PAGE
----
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PARIS (Reuters) - The gap between the rich and poor has grown in most wealthy nations, but not as quickly as many people believe and not enough to raise fears of social upheaval, the OECD said in a report released Tuesday.
The 30-nation Organization for Economic Co-operation and Development said governments were off-setting widening disparities by increasing taxes and boosting welfare spending.
According to latest data, the OECD said Denmark had the lowest inequality ratings, just in front of Sweden, while Mexico had the worst ratings, followed by Turkey.
"The increase in inequality, though widespread and significant, has not been as spectacular as most people probably think it has been," the 309-page report said.
"This difference between what the data shows and what people think no doubt partly reflects the so-called 'Hello magazine effect'," it added, saying that people read widely about the super rich and imagined many people lived the life of luxury.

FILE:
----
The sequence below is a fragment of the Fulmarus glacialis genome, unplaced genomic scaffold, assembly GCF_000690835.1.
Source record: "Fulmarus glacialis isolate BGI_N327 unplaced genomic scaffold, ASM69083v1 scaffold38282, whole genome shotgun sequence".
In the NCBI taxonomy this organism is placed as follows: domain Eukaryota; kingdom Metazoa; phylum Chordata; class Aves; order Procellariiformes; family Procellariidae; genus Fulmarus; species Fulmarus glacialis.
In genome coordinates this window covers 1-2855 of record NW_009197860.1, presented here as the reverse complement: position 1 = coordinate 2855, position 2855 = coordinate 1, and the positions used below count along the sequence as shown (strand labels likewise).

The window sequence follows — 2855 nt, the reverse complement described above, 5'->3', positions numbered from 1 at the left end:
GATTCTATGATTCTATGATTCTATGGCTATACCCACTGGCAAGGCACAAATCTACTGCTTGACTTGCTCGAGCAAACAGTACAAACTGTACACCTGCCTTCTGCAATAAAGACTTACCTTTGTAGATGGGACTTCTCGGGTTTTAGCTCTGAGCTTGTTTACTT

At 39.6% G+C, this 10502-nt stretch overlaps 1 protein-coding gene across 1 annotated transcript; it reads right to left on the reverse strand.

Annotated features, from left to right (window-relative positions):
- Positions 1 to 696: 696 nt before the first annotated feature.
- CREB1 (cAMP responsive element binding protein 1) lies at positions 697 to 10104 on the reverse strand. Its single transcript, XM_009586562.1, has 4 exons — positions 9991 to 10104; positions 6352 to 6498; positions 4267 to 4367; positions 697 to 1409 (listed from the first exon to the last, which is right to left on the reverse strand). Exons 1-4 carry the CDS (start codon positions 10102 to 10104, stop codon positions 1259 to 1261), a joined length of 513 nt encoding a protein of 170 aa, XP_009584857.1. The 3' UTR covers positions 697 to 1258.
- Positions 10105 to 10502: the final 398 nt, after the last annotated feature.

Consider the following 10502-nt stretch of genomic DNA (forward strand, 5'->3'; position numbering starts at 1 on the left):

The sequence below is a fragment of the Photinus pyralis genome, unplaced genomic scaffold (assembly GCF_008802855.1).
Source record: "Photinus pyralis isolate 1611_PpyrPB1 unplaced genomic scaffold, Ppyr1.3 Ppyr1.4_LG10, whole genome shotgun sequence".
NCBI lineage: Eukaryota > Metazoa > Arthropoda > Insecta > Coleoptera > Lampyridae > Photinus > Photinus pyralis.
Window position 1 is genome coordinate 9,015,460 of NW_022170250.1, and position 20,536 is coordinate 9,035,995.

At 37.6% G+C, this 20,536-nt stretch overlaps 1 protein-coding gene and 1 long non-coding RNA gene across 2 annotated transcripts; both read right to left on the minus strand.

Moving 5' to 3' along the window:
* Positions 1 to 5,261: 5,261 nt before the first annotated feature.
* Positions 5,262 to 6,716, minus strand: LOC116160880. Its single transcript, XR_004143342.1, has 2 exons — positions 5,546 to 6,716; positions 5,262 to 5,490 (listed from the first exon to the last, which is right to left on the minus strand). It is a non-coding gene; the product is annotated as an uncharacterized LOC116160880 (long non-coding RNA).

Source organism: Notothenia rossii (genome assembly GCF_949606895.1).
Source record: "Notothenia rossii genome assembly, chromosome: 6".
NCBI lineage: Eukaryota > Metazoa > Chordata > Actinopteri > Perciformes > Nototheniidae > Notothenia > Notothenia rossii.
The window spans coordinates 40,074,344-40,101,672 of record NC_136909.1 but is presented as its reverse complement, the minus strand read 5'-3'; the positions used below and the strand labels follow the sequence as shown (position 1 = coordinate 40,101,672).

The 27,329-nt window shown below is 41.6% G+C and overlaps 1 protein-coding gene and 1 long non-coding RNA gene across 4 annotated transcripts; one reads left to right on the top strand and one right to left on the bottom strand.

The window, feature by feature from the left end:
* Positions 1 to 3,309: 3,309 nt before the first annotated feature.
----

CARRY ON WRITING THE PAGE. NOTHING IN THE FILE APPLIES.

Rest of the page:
Across the 24 OECD nations for which data was available, the cumulative increase in inequality was around 7 percent from the mid-1980s to mid-2000s, with most of the rise accounted for in the first decade.
It said this expansion was "not one that would justify ... talk about the breakdown of society."
However, the Paris-based group said government intervention had helped temper the increase in inequality.
"In developed countries, governments have been taxing more and spending more to offset the trend toward more inequality. They now spend more on social policies than at any time in history," it said.
Older people had benefited the most from this redistribution of wealth, with those in the 55-75 age bracket seeing the biggest increases in incomes over the past 20 years, and pensioner poverty falling rapidly in many places.
By contrast, child poverty had increased, and is now above average for the population as a whole.
"This is despite mounting evidence that child wellbeing is a key determinant of how well someone will do as an adult, how much they will earn, how healthy they will be," the OECD said.
The report said income inequality in general had risen significantly since 2000 in Canada, Germany, Norway, the United States, Italy, and Finland, and declined noticeably in Britain, Mexico, Greece and Australia.
Editing by Dominic Evans